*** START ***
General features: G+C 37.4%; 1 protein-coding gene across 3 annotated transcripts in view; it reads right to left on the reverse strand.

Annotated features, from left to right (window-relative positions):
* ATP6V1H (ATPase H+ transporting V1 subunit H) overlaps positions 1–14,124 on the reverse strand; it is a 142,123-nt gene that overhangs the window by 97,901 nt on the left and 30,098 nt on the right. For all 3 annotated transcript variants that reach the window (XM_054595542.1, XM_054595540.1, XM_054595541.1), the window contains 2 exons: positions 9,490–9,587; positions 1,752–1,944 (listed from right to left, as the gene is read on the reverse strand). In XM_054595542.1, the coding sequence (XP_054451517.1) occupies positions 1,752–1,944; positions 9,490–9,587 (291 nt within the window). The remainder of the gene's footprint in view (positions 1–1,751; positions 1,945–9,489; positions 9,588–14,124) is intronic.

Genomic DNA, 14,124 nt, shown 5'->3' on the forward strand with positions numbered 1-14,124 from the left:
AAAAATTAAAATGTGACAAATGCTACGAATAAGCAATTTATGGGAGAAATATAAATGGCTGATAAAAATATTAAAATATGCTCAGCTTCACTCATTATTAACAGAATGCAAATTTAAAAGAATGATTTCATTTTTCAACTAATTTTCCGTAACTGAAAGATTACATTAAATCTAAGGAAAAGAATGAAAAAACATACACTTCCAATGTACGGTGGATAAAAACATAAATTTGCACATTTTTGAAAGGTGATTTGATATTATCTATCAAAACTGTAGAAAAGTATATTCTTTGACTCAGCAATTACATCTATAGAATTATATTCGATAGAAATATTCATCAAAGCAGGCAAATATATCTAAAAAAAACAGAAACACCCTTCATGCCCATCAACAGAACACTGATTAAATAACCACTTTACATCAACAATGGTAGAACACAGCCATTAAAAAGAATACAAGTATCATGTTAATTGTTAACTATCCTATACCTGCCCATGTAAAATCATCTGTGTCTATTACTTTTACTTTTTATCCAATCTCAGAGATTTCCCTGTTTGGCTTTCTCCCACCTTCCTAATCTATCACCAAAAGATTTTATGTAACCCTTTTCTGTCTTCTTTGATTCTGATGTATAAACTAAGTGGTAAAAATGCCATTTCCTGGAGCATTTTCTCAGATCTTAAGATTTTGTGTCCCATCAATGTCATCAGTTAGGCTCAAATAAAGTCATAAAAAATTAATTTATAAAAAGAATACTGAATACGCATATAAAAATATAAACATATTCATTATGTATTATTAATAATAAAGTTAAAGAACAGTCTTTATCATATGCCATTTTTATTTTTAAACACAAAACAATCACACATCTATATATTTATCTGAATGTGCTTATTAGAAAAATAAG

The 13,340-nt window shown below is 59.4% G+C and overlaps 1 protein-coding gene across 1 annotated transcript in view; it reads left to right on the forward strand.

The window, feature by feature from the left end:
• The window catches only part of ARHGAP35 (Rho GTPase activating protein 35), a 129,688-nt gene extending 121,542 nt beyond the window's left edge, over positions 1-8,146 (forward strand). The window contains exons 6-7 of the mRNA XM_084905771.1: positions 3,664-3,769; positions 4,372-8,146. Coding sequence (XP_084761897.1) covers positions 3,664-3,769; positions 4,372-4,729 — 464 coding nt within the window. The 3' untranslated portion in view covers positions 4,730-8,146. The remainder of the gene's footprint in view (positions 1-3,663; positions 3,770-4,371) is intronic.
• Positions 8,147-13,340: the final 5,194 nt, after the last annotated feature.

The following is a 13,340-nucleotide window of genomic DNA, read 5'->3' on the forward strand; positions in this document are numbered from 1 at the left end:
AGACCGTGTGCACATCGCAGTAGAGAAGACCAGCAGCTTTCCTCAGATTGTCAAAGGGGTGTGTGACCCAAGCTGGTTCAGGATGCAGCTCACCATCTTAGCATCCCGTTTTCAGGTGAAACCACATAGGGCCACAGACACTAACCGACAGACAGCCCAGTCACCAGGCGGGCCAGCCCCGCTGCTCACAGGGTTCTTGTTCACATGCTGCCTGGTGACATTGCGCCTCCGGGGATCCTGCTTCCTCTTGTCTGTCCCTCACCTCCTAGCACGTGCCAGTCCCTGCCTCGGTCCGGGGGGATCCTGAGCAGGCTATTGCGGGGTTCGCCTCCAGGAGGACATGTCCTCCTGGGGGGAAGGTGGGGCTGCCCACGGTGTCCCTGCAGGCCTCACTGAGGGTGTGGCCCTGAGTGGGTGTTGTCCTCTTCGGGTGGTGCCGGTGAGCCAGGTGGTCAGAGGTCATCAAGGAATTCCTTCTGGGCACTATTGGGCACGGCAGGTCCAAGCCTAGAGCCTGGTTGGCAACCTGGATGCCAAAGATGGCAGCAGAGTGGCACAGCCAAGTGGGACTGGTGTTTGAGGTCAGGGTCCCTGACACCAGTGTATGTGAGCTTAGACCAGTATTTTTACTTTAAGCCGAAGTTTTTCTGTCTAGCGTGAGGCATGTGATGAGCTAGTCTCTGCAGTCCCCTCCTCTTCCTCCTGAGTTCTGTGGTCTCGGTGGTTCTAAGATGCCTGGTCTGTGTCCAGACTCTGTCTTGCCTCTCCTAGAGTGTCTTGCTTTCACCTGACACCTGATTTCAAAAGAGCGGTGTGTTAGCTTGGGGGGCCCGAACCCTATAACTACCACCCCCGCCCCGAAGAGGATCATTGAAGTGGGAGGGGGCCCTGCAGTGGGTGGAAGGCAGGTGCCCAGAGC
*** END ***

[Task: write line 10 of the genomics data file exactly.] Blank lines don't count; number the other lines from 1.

The following is a 13,340-nucleotide window of genomic DNA, read 5'->3' on the forward strand; positions in this document are numbered from 1 at the left end: